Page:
As the war for talent continues, it makes more sense for companies to spend time developing their future leaders instead of bringing them in from the outside.
You may be a future leader if:
1. You have vision: If you have vision you can inspire teams and motivate performance. As a leader you should be able to align the organization around a clear and achievable vision.
2. You have “stand out” performance: If you have a track record of success in leadership roles you will have a much better chance at leading than someone who has not.
3. You are humble: Smart leaders know they don’t know it all and aren’t afraid to ask others to share their ideas.
4. You are a good communicator: If you have good communication skills and can get your thoughts across effectively to various levels and audience, you’ll do well.
5. You believe in servant leadership: You know it’s not about you; it’s about the rest of the organization. Servant leaders evoke trust, inspiration and loyalty from their followers.
6. You are flexible: You know there are various ways to get a job done and you are not into command and control.
7. You are focused: You know what should be priority and where time and resources should be spent.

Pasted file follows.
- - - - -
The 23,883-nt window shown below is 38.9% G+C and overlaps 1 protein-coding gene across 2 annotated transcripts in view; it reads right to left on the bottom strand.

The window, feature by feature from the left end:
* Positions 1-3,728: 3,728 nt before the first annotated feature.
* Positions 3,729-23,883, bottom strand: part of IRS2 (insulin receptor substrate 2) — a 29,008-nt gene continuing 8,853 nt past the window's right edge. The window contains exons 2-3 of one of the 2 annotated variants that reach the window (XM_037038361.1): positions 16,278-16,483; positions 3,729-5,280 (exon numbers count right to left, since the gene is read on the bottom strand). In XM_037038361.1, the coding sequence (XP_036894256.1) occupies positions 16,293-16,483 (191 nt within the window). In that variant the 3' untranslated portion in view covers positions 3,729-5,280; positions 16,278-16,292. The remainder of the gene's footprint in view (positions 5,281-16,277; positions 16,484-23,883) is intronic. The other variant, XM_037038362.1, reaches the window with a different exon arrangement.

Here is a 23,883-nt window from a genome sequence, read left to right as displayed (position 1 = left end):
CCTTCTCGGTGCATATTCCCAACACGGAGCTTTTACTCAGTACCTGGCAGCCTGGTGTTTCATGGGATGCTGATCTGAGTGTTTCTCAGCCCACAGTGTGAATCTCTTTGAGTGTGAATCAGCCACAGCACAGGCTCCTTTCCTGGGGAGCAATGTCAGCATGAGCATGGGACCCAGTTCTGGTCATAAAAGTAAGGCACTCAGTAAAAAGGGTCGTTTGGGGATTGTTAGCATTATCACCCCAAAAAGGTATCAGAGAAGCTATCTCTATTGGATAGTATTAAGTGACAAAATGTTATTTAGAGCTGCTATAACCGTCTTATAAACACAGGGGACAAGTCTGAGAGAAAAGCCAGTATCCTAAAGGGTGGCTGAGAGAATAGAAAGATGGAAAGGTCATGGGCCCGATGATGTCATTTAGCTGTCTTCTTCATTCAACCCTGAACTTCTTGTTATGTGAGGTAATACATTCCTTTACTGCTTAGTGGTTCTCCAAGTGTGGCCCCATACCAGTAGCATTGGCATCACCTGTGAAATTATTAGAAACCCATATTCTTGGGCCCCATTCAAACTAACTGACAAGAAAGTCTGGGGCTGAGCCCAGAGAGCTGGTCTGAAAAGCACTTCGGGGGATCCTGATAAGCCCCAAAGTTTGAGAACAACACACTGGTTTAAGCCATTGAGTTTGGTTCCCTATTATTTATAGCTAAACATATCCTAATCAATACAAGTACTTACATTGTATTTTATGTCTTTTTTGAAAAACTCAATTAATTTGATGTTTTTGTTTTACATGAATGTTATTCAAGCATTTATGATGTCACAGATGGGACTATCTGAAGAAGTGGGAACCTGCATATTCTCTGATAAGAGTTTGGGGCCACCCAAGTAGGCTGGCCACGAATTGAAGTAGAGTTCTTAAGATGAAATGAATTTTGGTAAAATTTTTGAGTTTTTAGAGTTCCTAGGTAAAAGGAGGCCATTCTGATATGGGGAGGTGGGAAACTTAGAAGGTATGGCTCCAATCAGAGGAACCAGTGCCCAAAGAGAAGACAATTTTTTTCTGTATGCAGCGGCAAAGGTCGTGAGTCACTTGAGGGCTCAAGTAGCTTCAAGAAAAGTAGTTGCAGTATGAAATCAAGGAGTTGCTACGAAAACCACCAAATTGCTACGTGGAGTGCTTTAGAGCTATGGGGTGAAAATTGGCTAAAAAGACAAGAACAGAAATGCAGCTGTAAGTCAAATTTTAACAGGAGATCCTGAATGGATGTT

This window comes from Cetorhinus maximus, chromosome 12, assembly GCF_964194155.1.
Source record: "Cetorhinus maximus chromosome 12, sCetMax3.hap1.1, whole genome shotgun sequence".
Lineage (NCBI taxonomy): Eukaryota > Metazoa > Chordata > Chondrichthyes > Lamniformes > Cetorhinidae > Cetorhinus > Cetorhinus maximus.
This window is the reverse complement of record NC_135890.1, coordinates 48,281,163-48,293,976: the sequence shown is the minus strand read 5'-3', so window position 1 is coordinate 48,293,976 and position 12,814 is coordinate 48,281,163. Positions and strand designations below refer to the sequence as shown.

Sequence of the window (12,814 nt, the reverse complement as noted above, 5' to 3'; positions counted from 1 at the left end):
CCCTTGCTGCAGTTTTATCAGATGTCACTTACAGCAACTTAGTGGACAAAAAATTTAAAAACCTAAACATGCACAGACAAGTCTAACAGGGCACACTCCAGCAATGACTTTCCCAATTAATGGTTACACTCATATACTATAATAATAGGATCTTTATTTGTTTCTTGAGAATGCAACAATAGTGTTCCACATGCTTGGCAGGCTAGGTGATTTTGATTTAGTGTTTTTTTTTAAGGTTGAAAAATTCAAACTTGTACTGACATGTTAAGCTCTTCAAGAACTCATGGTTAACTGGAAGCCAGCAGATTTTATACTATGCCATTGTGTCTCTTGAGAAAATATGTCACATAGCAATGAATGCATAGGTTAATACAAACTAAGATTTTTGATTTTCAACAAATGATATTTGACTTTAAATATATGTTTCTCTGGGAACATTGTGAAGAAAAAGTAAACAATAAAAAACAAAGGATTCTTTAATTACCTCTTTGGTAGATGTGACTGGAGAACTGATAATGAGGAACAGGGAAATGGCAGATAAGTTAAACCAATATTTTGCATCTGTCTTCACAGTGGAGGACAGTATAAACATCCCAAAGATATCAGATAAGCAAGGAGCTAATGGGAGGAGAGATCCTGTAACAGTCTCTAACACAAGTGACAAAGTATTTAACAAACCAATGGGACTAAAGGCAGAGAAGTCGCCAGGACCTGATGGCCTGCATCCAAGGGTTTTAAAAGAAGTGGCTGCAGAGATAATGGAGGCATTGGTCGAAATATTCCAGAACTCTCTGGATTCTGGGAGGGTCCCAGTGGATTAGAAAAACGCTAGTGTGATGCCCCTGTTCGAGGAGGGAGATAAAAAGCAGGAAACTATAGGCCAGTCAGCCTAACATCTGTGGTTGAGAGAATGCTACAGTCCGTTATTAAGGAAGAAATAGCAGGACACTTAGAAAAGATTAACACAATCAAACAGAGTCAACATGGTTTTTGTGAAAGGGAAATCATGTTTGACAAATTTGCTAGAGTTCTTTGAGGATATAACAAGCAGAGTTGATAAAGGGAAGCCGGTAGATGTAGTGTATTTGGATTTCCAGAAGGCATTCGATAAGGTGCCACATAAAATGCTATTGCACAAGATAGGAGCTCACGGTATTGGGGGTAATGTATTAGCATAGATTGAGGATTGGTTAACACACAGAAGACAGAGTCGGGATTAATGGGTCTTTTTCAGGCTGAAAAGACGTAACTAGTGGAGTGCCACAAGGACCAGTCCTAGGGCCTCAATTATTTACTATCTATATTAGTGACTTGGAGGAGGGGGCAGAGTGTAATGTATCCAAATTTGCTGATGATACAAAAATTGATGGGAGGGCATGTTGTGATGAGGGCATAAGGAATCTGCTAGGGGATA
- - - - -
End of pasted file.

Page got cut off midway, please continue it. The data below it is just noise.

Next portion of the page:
8. You are accountable: You don’t blame others and you don’t claim credit for their successes but you are accountable to your people.
9. You get company culture: You know that a good company culture fosters a happy and engaged workforce.
10. You have courage: Even in the face of fear, you are able to move forward because you know that’s what it takes to challenge the status quo.
Good leaders are not born, they are made by people that saw potential in them and took the time to develop them and let them spread their wings. Too many times I’ve seen really good people leave a company they felt they had no opportunities to advance with.
The war for talent is real, it’s not the title of some hyped-up media story. It’s past time for companies to wake up and see the talent in their own backyard and start developing it or lose it to the competition.
**This post was based on Mike Myatt’s post in Forbes on Oct. 18, 2012 “Ways to Identify Bad Leaders”
If you would like more information about the case for developing internal leaders vs. bringing them in from the outside, take a look at the Wharton blog, The Case for Developing Internal Leadership
Download the Leadership Development Factbook from Bersin regarding investments in leadership development.
The important role of assessments: Assessments are an important component of leadership development. The most mature companies leverage assessments extensively to identify talent for leadership roles. Assessments can also provide leaders with feedback on their strengths and skills gaps – which can then serve as fodder for creating targeted development opportunities. The most successful senior leaders are those who know themselves very well play to their strengths and create high-performing teams capable of compensating for their weaknesses.